Even former Arkansas Gov. Mike Huckabee, who wrote a piece in Foreign Affairs magazine last month blasting the administration's "arrogant bunker mentality," is scaling back his critique after he was savaged by his rivals for rebuking the president. Huckabee, at the debate Saturday, said his line about arrogance was aimed at former Defense Secretary Donald Rumsfeld for failing to heed calls by his generals for more troops in Iraq.

Paul, who has urged an immediate withdrawal of troops from Iraq, is the only candidate who is directly challenging Bush's policies.

"I certainly agreed with (Bush's) foreign policy that he ran on and that we as Republicans won in the year 2000 - you know, the humble foreign policy, no nation-building, don't be the policeman of the world," Paul said.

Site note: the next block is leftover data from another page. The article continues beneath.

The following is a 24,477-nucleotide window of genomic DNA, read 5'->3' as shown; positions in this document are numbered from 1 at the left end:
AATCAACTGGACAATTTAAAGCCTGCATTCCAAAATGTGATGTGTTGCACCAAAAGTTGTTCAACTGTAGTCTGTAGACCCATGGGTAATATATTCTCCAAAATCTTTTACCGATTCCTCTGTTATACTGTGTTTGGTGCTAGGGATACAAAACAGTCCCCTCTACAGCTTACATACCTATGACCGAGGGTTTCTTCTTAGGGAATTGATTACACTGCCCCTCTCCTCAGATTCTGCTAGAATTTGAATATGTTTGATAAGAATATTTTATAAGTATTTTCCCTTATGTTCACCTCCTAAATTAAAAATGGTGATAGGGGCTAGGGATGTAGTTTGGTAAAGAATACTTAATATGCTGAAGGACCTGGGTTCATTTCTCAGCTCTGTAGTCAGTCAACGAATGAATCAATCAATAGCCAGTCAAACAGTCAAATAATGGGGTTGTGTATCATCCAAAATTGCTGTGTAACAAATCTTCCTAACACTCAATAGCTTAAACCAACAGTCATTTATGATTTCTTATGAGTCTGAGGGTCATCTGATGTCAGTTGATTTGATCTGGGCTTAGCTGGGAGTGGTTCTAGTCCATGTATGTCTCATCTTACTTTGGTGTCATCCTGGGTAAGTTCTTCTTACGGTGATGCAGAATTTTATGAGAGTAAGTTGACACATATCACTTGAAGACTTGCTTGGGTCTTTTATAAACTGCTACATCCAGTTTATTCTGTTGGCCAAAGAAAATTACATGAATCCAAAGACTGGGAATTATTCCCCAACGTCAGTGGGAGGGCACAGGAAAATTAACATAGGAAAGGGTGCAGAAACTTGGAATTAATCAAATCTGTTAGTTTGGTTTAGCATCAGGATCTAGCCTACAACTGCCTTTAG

"Of course, the excuse is that 9/11 changed everything, but the Bush doctrine of pre-emptive war is not a minor change. This is huge. This is the first time we as a nation accept as our policy that we start the wars."

Also, my buddy Tom Knapp of Rational Review, who has always been a critic of Ron Paul, is looking (http://thirdpartywatch.com/2008/01/09/the-ron-paul-effect-looking-on-the-bright-side/) at the bright side:

In November, third parties—especially the Libertarian and Constitution Parties—will find out if there's another bright side: Voters finally leaving the "major parties" in large numbers. There are no guarantees in politics, but 2008 looks more and more like a year in which the "major parties" will produce nearly identical plates of pablum that large segments of the electorate may not care to consume. If that happens, Paul and his supporters will deserve a great deal of credit for rattling the cage until the door came open.